The waiting room and the nagging voice

Waiting. Sometimes it feels like we are stuck in a giant waiting room. We wait for all sorts of things. We wait to make the next step in our relationship, for that promotion, to finish our education, to move out from our parents. We wait until we have a new gadget, car, house. And sometimes we wait for ourselves to change, we wait to have more muscle, less fat, be confident, be smarter, more attractive.

There is almost always something we are waiting for and I personally often feel like nothing is improving. It’s always the same. But then there are two question that we have to ask ourselves: Firstly: will my life really be that much better, when I have a better car? And secondly: What am I doing on a day to day basis to move the needle. To get a little bit closer to what I want? What did I do today, to achieve that goal? The underlying issue that both of these questions target is that we often don’t quite know why we feel discontent. We often want stuff to cover up for emotional issues and inner work that needs to be done. And we often just wait until we magically become better people over night, without actually doing anything to get there. It is important to be honest with ourselves.

I found myself feeling stuck in a waiting room, because instead of moving towards the door, I found myself a comfortable chair to sit in. The translation of that analogy being: instead of studying to finish my studies, I find myself gaming and waiting until I am not a student anymore.

There is a few more indicators for waiting room mentality: Feeling dissatisfied, being annoyed or angry all the time, and the most obvious one is probably addiction and substance abuse. These all happen when we try to avoid.

There is this nagging voice inside our heads telling us that we should do more. And we will not feel confident until that voice shuts up, because it knows that we worked hard and we moved towards our goals. I am not advocating busy work here. Because busy work is when that voice does not shut up, despite the ridiculously long hours that we put in.

This means we get a very simple and straight forward plan to grow our confidence and get out of the waiting room:

  1. Set Goals
  2. Find daily and weekly habits, that will make you achieve those goals
  3. Put those habits into practice
  4. Track your progress and reevaluate regularly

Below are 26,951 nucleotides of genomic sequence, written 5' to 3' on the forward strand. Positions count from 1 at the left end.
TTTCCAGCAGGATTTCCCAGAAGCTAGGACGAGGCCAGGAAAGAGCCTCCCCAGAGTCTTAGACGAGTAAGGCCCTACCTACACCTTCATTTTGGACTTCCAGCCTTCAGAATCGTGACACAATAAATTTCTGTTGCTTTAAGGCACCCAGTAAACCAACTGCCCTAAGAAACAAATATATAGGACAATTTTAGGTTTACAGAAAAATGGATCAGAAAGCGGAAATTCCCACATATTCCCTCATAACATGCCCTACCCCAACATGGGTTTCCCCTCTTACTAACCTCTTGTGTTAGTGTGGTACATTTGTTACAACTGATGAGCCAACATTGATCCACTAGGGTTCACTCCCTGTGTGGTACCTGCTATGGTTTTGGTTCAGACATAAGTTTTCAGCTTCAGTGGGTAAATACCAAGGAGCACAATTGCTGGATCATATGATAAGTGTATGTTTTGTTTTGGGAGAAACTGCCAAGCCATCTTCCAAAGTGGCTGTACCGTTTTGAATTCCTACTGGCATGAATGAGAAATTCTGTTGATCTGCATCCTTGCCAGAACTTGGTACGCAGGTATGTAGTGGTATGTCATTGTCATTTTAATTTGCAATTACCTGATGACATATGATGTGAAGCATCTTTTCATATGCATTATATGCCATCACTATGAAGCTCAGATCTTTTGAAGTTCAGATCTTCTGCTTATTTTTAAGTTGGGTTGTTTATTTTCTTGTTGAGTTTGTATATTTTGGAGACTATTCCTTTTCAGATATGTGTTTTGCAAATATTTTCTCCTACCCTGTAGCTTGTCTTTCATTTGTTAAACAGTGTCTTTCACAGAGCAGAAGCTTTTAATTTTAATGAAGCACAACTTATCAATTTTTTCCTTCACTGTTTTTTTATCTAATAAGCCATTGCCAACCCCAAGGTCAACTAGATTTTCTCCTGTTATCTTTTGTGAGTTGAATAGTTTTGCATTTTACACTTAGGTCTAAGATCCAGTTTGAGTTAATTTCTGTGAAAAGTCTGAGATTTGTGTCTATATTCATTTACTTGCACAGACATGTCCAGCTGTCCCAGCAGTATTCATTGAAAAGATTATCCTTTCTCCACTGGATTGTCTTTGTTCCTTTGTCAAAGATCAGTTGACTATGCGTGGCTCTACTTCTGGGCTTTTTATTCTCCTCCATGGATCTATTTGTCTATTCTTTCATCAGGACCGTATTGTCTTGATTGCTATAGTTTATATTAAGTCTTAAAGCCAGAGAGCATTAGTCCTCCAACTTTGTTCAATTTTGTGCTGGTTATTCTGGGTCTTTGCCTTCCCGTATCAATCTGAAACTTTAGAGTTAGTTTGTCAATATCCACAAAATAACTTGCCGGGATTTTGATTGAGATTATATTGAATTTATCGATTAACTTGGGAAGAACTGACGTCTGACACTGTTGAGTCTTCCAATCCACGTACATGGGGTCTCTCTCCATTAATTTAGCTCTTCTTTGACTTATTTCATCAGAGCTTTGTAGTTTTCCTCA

Setting goals is not an easy process. There is a ton of emotions involved and it can be difficult to see through all of them and really understand what we want and why we want it. It is important here to set goals because of what we want, rather than what we want to avoid. In other words: go to work, because you want do your work, rather than because you don’t want to be homeless. Be in a relationship, because you want to be with that person, not because you are afraid of being alone.
To set your goals and really nail down what you want, I suggest taking time. Write down what you think and feel and don’t judge yourself. Don’t take into account what you think others will think of you. Instead be truly honest. You can burn the paper you wrote these things on if you want to. No one but you needs to know. And finally: remember that goals can change and evolve over time as you change and evolve. And there is no shame in that. I used to have the goal of publishing a novel. Now I am writing this blog instead. I still kind of would like to get back into writing. But clearly I don’t want it enough. And that’s okay.

Finding daily and weekly habits for each one of your goals can be intimidating, but it doesn’t have to be. When you write these down for each goal, don’t think about implementing all these. But rather think about giving advice to a friend who said he wanted to achieve a certain goal and write down all the things that you would suggest he try. There is one more very important thing to remember: there is a lot you can do to achieve a single goal. You don’t need to go to a gym every day to build muscle. You can do HIIT workouts or body weight workouts or Pilates instead. And there are also many way less traditional ways of working out, that may take longer, but are more enjoyable. Like horseback riding, dancing or climbing. Compile a loooong list. Don’t filter. Just put everything you can think of onto that list.